In June 1792, amidst the chaos of the French Revolution, two intrepid astronomers set out in opposite directions on an extraordinary journey. Starting in Paris, Jean-Baptiste-Joseph Delambre would make his way north to Dunkirk, while Pierre-François-André Méchain voyaged south to Barcelona. Their mission was to measure the world, and their findings would help define the meter as one ten-millionth of the distance between the pole and the equator—a standard that would be used “for all people, for all time.”
The Measure of All Things is the astonishing tale of one of history’s greatest scientific adventures. Yet behind the public triumph of the metric system lies a secret error, one that is perpetuated in every subsequent definition of the meter. As acclaimed historian and novelist Ken Alder discovered through his research, there were only two people on the planet who knew the full extent of this error: Delambre and Méchain themselves.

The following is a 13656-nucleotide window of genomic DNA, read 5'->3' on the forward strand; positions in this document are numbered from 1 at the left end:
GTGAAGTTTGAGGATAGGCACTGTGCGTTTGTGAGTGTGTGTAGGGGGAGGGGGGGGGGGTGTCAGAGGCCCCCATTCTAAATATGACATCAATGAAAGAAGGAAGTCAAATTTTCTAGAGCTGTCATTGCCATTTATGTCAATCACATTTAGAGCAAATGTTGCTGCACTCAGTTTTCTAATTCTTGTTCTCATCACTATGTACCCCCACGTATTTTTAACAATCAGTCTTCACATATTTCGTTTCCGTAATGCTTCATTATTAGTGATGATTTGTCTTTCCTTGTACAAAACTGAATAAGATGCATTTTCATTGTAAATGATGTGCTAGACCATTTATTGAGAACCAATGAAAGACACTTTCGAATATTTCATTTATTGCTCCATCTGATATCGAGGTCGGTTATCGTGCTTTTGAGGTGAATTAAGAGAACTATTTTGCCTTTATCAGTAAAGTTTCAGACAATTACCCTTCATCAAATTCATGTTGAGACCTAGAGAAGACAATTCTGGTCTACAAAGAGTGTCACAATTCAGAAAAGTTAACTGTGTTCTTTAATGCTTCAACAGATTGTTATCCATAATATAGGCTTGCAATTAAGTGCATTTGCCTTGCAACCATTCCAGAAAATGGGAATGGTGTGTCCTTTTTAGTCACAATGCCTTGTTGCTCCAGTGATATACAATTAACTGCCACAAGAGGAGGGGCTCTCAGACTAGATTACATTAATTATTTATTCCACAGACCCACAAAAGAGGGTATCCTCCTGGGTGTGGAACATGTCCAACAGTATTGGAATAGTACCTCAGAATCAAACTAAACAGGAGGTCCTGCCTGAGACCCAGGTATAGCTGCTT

By turns a science history, detective tale, and human drama, The Measure of All Things describes a quest that succeeded as it failed—and continues to enlighten and inspire to this day.
Ken Alder is a professor of history and Milton H. Wilson Professor of the Humanities at Northwestern University. He is the author of The Measure of All Things, published to worldwide acclaim in fourteen languages. He lives in Evanston, Illinois.
The Boston Globe These are enthralling, fascinating, even mind-altering pages. Alder imbues the narrative with a tremulous, fever-soaked climax and a lengthy and satisfying denouement.
The Philadelphia Inquirer One of those rare works that both rewrite history and capture the imagination.
The New York Times Book Review Passes a central test of any popular work of history: it bathes the past in the light, life, and humanity of the eternal present.
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